But what about me the needy one cries out?
Inappropriate nurturing leads to exhaustion. Being tired and feeling drained is always a big clue to having overspent on the gift of nurturing others. Many of us are still a long way away from true altruistic no-strings giving, but finding our own inner source of nurturing is always a good start. Not self-medicating in the form of food, drugs, or other diversionary tactics such as nursing all ills ever perpetrated to us in our lives. But finding a way of connecting to something beyond the personality, beyond the ego. A sense of Higher or Deeper, the Light in the darkness, that all the religious winter festivals celebrate. For some that is a connection to their God, for others it is a love of philosophy, or nature. Whatever it is, find something that takes you ‘out of yourself’ in a healthy sustainable way.
Giving attention and love from a place of equality, rather than the fear of a severed connection, doesn’t exhaust. I think of trees. Trees don’t try to tap one another for nourishment the way we human beings do. They grow their roots deep into Mother Earth and drink her water. They grow their branches and their leaves in abundance so that they can soak up the sunlight that is freely given. Sure, they may compete a bit for the best place in the sun, but they don’t expect the ‘tree-next-door’ to make them whole. So find your Source. Be it through faith, through mindfulness, through long walks in the mountains. Teach yourself how to replenish. And if your inner martyr-nurturer cries out ‘I don’t have time’, then know you have already gone too far in your quest to nurture the world. So make time.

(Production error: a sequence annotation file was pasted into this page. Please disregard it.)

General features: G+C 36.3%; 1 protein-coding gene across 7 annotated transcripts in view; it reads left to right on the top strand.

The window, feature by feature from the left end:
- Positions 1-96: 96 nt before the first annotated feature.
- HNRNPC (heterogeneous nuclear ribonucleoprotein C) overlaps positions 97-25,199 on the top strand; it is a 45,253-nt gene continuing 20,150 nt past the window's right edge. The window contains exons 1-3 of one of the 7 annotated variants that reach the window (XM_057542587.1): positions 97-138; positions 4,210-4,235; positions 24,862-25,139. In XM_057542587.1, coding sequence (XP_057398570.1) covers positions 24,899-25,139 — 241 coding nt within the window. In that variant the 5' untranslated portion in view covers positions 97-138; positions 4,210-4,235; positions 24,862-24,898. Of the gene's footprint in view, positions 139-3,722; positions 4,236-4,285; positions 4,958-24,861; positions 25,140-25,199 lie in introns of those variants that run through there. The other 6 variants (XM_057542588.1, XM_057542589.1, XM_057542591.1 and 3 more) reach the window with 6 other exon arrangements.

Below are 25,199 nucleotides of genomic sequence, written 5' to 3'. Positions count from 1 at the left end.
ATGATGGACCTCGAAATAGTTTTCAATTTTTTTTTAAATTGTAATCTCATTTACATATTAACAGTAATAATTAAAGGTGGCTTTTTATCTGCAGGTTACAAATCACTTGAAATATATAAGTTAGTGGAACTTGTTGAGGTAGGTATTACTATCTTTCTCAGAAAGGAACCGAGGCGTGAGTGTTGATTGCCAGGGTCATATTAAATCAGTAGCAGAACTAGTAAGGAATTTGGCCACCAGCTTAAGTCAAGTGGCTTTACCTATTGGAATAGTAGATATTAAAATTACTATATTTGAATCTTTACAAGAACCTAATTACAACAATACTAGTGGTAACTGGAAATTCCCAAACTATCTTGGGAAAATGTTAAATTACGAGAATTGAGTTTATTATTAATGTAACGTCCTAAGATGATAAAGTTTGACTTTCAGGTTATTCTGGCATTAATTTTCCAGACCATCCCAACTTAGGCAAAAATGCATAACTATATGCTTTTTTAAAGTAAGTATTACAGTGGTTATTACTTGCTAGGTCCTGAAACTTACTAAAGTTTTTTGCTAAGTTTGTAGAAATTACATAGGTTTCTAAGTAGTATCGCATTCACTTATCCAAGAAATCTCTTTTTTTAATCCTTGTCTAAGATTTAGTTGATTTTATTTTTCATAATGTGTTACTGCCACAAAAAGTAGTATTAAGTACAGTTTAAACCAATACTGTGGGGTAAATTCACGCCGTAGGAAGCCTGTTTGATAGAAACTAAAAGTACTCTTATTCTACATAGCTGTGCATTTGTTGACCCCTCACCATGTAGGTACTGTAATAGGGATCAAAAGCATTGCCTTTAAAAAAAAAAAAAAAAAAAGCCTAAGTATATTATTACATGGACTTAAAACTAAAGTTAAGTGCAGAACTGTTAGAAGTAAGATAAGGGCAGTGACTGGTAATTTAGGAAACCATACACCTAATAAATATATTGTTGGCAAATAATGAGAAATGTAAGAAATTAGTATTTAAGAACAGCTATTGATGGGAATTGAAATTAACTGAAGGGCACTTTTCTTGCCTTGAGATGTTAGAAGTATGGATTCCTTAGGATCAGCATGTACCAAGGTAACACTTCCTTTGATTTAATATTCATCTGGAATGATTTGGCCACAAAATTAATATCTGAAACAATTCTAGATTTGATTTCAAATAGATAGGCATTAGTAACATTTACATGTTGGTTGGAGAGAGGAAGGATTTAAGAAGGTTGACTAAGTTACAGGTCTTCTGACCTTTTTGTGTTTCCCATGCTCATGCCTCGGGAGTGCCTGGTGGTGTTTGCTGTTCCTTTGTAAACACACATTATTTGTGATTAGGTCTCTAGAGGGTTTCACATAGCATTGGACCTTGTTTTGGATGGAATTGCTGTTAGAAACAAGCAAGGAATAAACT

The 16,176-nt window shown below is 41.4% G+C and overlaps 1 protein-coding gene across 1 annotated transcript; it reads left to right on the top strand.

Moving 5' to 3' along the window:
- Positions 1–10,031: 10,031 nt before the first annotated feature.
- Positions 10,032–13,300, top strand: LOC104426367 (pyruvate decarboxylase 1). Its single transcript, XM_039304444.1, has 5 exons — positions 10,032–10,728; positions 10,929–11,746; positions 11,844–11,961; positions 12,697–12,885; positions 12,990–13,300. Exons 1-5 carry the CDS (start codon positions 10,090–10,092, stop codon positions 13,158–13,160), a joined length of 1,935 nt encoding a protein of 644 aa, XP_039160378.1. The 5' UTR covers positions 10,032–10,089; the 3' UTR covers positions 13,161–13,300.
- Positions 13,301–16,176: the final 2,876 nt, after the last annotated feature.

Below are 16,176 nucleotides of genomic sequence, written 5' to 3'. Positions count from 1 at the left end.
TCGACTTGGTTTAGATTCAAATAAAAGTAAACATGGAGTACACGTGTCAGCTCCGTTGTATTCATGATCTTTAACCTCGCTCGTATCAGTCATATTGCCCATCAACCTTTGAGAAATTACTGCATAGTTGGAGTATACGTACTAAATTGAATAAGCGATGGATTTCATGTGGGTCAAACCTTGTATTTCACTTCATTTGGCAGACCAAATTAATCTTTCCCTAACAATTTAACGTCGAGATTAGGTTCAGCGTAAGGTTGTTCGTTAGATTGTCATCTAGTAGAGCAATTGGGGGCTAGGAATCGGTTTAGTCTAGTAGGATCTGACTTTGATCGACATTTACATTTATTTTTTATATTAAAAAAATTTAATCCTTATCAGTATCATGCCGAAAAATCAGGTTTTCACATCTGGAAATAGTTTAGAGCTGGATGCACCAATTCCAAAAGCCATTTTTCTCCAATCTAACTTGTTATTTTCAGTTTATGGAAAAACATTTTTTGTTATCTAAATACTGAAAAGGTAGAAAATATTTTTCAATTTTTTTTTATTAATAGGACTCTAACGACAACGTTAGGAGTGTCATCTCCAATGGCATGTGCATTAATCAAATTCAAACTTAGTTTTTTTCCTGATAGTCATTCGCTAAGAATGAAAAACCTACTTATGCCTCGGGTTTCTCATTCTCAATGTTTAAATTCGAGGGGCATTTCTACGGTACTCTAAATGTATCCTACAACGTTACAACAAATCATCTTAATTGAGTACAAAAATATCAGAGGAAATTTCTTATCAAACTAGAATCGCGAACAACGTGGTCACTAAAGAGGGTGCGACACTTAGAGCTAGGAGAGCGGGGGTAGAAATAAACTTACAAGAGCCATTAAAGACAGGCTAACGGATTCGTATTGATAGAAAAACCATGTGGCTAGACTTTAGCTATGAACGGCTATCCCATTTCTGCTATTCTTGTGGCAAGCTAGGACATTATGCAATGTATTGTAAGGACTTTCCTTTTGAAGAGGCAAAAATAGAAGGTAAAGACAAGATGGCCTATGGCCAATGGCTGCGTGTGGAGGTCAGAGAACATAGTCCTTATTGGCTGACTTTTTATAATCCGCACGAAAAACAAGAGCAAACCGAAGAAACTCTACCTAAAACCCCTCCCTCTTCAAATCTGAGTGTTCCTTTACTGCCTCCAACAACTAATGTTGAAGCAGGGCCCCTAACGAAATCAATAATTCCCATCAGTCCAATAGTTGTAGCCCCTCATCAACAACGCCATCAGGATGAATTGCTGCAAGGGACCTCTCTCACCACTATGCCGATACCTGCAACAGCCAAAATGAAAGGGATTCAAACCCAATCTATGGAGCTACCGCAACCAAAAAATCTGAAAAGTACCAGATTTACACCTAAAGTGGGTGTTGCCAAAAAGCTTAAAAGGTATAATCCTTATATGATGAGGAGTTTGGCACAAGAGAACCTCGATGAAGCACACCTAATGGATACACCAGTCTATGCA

If you feel put upon, exhausted, taken for granted or just plain resentful this December, then take a moment to gently lay down your tools of the nurturing trade, explore the appropriateness of your nurturing, explore if it is love based or fear based, dial it back a few notches and then go and find a tree. Plant your feet at its base and lean your back against the trunk. Breathe. Know you are supported and truly nurtured by so much more than your immediate relationships. Take a deep breath, smile, and allow yourself to be loved. And then try to be pleasant and present, rather than intense and merging. Just let your love flow as gently as an out breath, and then make time to breathe in again.
I’m going to try, so let’s try together!